So it’s becoming sort of a tradition on this blog to make a list of ten books I plan to read the following year. This time I’ll be doing something slightly different. In addition to listing ten books, I will also be reviewing the books I planned to read in 2014.
Now, for last year’s books:
1) Mistborn, by Brandon Sanderson. [Haven’t finished yet]
I’m about three hundred fifty pages into this novel, and I’m not entirely sure what to feel about it. It hasn’t quite hooked me in like my first Sanderson book, The Way of Kings, has, and besides Vin and Elend, I don’t really care about any of the characters. But then again, the last three hundred pages of TWoK were easily its best pages, so hopefully the next three hundred pages of Mistborn will be just as great. Hey, you never know.
2) Doctor Sleep, by Stephen King [Didn’t read.]
I can’t believe I still haven’t read this book. I don’t have an excuse; this book’s been on my kindle since last Christmas, and I’ve wanted to read it since 2012.
I’ll get around to it eventually.
3) A Storm of Swords, by George R. R. Martin [Read.]
This book was easily the best in the series so far. It was simply stunning. The last five hundred pages were basically just one huge, groundbreaking event after another, yet it never felt tired or excessive, because all these events had been built up to for literally thousands of pages. Not to mention it was the most satisfying of the novels. If George R. R. Martin just decided to stop writing and become a lumberjack right after writing this, I wouldn’t have been that upset.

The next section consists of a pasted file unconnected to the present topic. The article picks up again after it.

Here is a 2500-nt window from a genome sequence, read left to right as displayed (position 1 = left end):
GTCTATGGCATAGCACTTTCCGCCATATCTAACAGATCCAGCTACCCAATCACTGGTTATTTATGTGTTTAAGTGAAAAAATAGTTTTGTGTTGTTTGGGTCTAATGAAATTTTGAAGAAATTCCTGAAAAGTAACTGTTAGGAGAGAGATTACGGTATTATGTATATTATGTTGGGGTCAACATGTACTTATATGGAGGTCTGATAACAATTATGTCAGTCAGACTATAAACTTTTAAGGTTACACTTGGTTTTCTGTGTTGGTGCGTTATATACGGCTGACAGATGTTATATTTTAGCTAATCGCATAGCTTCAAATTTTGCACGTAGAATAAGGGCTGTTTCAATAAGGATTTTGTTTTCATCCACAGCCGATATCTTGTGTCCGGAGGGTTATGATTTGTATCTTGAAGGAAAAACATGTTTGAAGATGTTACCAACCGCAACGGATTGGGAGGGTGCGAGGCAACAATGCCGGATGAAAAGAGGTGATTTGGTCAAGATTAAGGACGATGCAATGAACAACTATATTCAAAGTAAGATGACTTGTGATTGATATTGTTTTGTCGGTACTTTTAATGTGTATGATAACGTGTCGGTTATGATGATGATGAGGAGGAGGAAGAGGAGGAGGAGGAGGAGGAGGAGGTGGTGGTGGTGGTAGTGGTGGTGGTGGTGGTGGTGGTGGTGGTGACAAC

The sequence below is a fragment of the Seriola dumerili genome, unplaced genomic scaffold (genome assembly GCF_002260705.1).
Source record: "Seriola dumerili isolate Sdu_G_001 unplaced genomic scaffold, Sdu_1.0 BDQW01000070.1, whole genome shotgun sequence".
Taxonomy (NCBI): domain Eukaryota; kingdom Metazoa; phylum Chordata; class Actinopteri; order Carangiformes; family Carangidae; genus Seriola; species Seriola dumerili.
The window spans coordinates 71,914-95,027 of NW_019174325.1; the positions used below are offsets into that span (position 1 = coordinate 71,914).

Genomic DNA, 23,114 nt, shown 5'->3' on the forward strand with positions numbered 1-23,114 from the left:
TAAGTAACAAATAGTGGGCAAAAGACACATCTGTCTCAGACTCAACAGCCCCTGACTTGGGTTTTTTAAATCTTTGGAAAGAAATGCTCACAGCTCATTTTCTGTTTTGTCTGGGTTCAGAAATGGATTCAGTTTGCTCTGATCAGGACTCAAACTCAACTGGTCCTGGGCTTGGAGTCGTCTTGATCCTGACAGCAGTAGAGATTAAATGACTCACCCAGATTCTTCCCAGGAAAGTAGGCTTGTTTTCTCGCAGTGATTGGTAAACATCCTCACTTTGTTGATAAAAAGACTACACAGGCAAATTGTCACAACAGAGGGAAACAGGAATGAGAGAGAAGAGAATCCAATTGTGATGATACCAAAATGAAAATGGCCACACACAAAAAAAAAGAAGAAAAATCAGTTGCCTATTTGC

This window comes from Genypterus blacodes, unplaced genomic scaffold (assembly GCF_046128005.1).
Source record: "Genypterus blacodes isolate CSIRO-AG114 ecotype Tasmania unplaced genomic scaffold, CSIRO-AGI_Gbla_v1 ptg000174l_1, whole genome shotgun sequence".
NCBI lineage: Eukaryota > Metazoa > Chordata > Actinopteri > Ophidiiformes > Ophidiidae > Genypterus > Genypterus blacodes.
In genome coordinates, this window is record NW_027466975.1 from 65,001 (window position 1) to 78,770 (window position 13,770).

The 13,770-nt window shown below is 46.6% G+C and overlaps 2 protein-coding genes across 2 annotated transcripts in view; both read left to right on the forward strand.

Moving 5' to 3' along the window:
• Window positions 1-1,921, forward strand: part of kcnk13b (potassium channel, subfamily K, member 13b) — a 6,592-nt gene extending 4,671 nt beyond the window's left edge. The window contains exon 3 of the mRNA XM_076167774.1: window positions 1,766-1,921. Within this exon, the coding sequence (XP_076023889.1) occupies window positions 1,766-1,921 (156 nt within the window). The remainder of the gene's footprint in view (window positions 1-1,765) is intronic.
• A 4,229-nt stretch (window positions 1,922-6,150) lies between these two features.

4) World War Z, by Max Brooks [Didn’t read.]
I haven’t read this either, which can probably be attributed to my declining interest in zombie stories over the last twelve months. What? They’re overdone.
(An exception: The Last of Us, a videogame I got for Christmas, and ended up beating today. Greatest. Video game. Ever. If anyone has this on the ps4, please comment immediately with your psn username so I could shoot you with my crossbow in the multiplayer mode.)
5) Anansi Boys, by Neil Gaiman [Read]
This was the book where I realized just how funny Neil Gaiman could be. This was hilarious, and deeply moving at the same time. Plus it had some scary parts, which I didn’t expect.
Also, can I also just point out that this might just be the only book I’ve read that centers around an almost entirely black cast and yet isn’t about racism? Why is this so rare?
6) The Time Traveller’s Wife, by Audrey Niffenegger. [Didn’t read.]
I can’t seem to find this book anywhere.
7) The Casual Vacancy and The Cuckoo’s Calling, by J.K Rowling. [Didn’t read either]
Heh, I didn’t either of these books. I will one day, though. I swear.
8) The Raven Boys, by Maggie Stiefvater [Read]
I must admit, the first book didn’t really grab me. It was good and all, but the characters didn’t seem nearly as well-defined and interesting as they’d become later on. Except for Blue and Noah . (They are perfect.) It wasn’t until reading its sequel, The Dream Thieves, that it became clear just how great this series was.
9) Any Book, by Agatha Christie. [Read]
I read two of her books: And Then There Were None and The Murder of Roger Ackroyd. The first book was amazing, and completely took me by surprise. The second one wasn’t quite as good. It wasn’t as tense and I managed to guess the killer about fifteen pages before it was revealed. #skillsofdeduction
10) Les Miserables, by Victor Hugo [Didn’t finish yet]